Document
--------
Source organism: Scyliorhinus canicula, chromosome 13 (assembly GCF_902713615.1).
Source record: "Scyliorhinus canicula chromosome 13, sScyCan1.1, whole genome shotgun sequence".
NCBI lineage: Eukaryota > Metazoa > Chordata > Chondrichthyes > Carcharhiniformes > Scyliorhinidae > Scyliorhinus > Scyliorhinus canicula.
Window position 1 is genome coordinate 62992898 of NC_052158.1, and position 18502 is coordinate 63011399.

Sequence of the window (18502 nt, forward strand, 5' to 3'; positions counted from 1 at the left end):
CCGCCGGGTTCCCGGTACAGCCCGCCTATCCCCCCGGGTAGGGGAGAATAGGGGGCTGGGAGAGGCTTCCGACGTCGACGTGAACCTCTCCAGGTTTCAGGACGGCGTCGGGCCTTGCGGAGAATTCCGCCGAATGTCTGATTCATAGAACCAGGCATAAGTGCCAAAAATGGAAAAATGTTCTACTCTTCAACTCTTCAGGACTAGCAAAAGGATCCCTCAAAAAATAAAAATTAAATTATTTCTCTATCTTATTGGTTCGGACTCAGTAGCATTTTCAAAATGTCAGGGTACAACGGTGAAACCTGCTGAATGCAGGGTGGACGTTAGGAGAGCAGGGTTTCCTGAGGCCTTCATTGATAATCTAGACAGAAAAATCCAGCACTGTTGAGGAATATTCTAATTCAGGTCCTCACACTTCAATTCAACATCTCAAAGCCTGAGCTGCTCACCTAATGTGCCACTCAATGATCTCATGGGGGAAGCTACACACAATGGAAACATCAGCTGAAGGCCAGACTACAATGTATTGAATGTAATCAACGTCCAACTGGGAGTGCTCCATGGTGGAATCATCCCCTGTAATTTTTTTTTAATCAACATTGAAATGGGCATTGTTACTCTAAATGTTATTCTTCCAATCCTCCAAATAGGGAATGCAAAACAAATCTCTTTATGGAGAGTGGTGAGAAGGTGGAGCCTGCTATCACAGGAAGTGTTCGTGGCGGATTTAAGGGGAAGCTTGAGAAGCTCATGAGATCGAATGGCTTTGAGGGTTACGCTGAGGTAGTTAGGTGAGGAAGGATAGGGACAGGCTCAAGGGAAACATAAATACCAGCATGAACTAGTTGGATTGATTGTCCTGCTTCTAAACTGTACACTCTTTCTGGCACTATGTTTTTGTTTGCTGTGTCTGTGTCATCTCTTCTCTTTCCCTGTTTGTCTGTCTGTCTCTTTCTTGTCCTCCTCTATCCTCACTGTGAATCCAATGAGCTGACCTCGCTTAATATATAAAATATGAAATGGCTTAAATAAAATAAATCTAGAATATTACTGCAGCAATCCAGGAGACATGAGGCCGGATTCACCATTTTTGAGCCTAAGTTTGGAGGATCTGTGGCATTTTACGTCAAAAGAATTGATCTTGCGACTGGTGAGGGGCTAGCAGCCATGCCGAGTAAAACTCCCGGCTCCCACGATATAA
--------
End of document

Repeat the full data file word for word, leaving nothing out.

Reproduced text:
Source organism: Scyliorhinus canicula, chromosome 13 (assembly GCF_902713615.1).
Source record: "Scyliorhinus canicula chromosome 13, sScyCan1.1, whole genome shotgun sequence".
NCBI lineage: Eukaryota > Metazoa > Chordata > Chondrichthyes > Carcharhiniformes > Scyliorhinidae > Scyliorhinus > Scyliorhinus canicula.
Window position 1 is genome coordinate 62992898 of NC_052158.1, and position 18502 is coordinate 63011399.

Sequence of the window (18502 nt, forward strand, 5' to 3'; positions counted from 1 at the left end):
CCGCCGGGTTCCCGGTACAGCCCGCCTATCCCCCCGGGTAGGGGAGAATAGGGGGCTGGGAGAGGCTTCCGACGTCGACGTGAACCTCTCCAGGTTTCAGGACGGCGTCGGGCCTTGCGGAGAATTCCGCCGAATGTCTGATTCATAGAACCAGGCATAAGTGCCAAAAATGGAAAAATGTTCTACTCTTCAACTCTTCAGGACTAGCAAAAGGATCCCTCAAAAAATAAAAATTAAATTATTTCTCTATCTTATTGGTTCGGACTCAGTAGCATTTTCAAAATGTCAGGGTACAACGGTGAAACCTGCTGAATGCAGGGTGGACGTTAGGAGAGCAGGGTTTCCTGAGGCCTTCATTGATAATCTAGACAGAAAAATCCAGCACTGTTGAGGAATATTCTAATTCAGGTCCTCACACTTCAATTCAACATCTCAAAGCCTGAGCTGCTCACCTAATGTGCCACTCAATGATCTCATGGGGGAAGCTACACACAATGGAAACATCAGCTGAAGGCCAGACTACAATGTATTGAATGTAATCAACGTCCAACTGGGAGTGCTCCATGGTGGAATCATCCCCTGTAATTTTTTTTTAATCAACATTGAAATGGGCATTGTTACTCTAAATGTTATTCTTCCAATCCTCCAAATAGGGAATGCAAAACAAATCTCTTTATGGAGAGTGGTGAGAAGGTGGAGCCTGCTATCACAGGAAGTGTTCGTGGCGGATTTAAGGGGAAGCTTGAGAAGCTCATGAGATCGAATGGCTTTGAGGGTTACGCTGAGGTAGTTAGGTGAGGAAGGATAGGGACAGGCTCAAGGGAAACATAAATACCAGCATGAACTAGTTGGATTGATTGTCCTGCTTCTAAACTGTACACTCTTTCTGGCACTATGTTTTTGTTTGCTGTGTCTGTGTCATCTCTTCTCTTTCCCTGTTTGTCTGTCTGTCTCTTTCTTGTCCTCCTCTATCCTCACTGTGAATCCAATGAGCTGACCTCGCTTAATATATAAAATATGAAATGGCTTAAATAAAATAAATCTAGAATATTACTGCAGCAATCCAGGAGACATGAGGCCGGATTCACCATTTTTGAGCCTAAGTTTGGAGGATCTGTGGCATTTTACGTCAAAAGAATTGATCTTGCGACTGGTGAGGGGCTAGCAGCCATGCCGAGTAAAACTCCCGGCTCCCACGATATAA